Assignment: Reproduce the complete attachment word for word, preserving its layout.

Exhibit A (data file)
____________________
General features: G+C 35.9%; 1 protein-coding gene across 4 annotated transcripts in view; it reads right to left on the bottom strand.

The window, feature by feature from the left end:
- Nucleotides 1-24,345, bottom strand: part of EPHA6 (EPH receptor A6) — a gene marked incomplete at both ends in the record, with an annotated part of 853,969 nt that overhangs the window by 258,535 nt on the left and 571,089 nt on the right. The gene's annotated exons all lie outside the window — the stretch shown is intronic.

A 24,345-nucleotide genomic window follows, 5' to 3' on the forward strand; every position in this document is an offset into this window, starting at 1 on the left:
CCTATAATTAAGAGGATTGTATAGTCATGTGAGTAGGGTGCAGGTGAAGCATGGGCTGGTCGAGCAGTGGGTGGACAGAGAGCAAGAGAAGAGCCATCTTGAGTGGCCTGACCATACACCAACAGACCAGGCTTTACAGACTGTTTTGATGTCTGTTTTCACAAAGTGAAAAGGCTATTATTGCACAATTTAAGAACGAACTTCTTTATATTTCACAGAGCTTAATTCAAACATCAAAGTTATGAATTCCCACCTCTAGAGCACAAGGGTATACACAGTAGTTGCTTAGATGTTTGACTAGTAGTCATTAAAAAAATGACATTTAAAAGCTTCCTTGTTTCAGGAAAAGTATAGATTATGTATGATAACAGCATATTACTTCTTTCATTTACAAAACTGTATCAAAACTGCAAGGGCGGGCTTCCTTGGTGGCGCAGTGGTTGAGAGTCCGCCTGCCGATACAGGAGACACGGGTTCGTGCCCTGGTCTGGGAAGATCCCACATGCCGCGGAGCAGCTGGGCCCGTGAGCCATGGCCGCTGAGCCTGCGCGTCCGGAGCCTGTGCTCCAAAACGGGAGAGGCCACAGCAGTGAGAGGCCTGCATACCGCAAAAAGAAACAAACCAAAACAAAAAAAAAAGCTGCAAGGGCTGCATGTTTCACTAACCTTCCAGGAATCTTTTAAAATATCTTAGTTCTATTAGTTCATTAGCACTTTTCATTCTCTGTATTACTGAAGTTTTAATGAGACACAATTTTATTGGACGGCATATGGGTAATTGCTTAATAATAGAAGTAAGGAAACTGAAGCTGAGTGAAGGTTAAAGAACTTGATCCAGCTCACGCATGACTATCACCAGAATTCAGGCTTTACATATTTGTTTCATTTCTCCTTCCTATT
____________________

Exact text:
General features: G+C 35.9%; 1 protein-coding gene across 4 annotated transcripts in view; it reads right to left on the bottom strand.

The window, feature by feature from the left end:
- Nucleotides 1-24,345, bottom strand: part of EPHA6 (EPH receptor A6) — a gene marked incomplete at both ends in the record, with an annotated part of 853,969 nt that overhangs the window by 258,535 nt on the left and 571,089 nt on the right. The gene's annotated exons all lie outside the window — the stretch shown is intronic.

A 24,345-nucleotide genomic window follows, 5' to 3' on the forward strand; every position in this document is an offset into this window, starting at 1 on the left:
CCTATAATTAAGAGGATTGTATAGTCATGTGAGTAGGGTGCAGGTGAAGCATGGGCTGGTCGAGCAGTGGGTGGACAGAGAGCAAGAGAAGAGCCATCTTGAGTGGCCTGACCATACACCAACAGACCAGGCTTTACAGACTGTTTTGATGTCTGTTTTCACAAAGTGAAAAGGCTATTATTGCACAATTTAAGAACGAACTTCTTTATATTTCACAGAGCTTAATTCAAACATCAAAGTTATGAATTCCCACCTCTAGAGCACAAGGGTATACACAGTAGTTGCTTAGATGTTTGACTAGTAGTCATTAAAAAAATGACATTTAAAAGCTTCCTTGTTTCAGGAAAAGTATAGATTATGTATGATAACAGCATATTACTTCTTTCATTTACAAAACTGTATCAAAACTGCAAGGGCGGGCTTCCTTGGTGGCGCAGTGGTTGAGAGTCCGCCTGCCGATACAGGAGACACGGGTTCGTGCCCTGGTCTGGGAAGATCCCACATGCCGCGGAGCAGCTGGGCCCGTGAGCCATGGCCGCTGAGCCTGCGCGTCCGGAGCCTGTGCTCCAAAACGGGAGAGGCCACAGCAGTGAGAGGCCTGCATACCGCAAAAAGAAACAAACCAAAACAAAAAAAAAAGCTGCAAGGGCTGCATGTTTCACTAACCTTCCAGGAATCTTTTAAAATATCTTAGTTCTATTAGTTCATTAGCACTTTTCATTCTCTGTATTACTGAAGTTTTAATGAGACACAATTTTATTGGACGGCATATGGGTAATTGCTTAATAATAGAAGTAAGGAAACTGAAGCTGAGTGAAGGTTAAAGAACTTGATCCAGCTCACGCATGACTATCACCAGAATTCAGGCTTTACATATTTGTTTCATTTCTCCTTCCTATT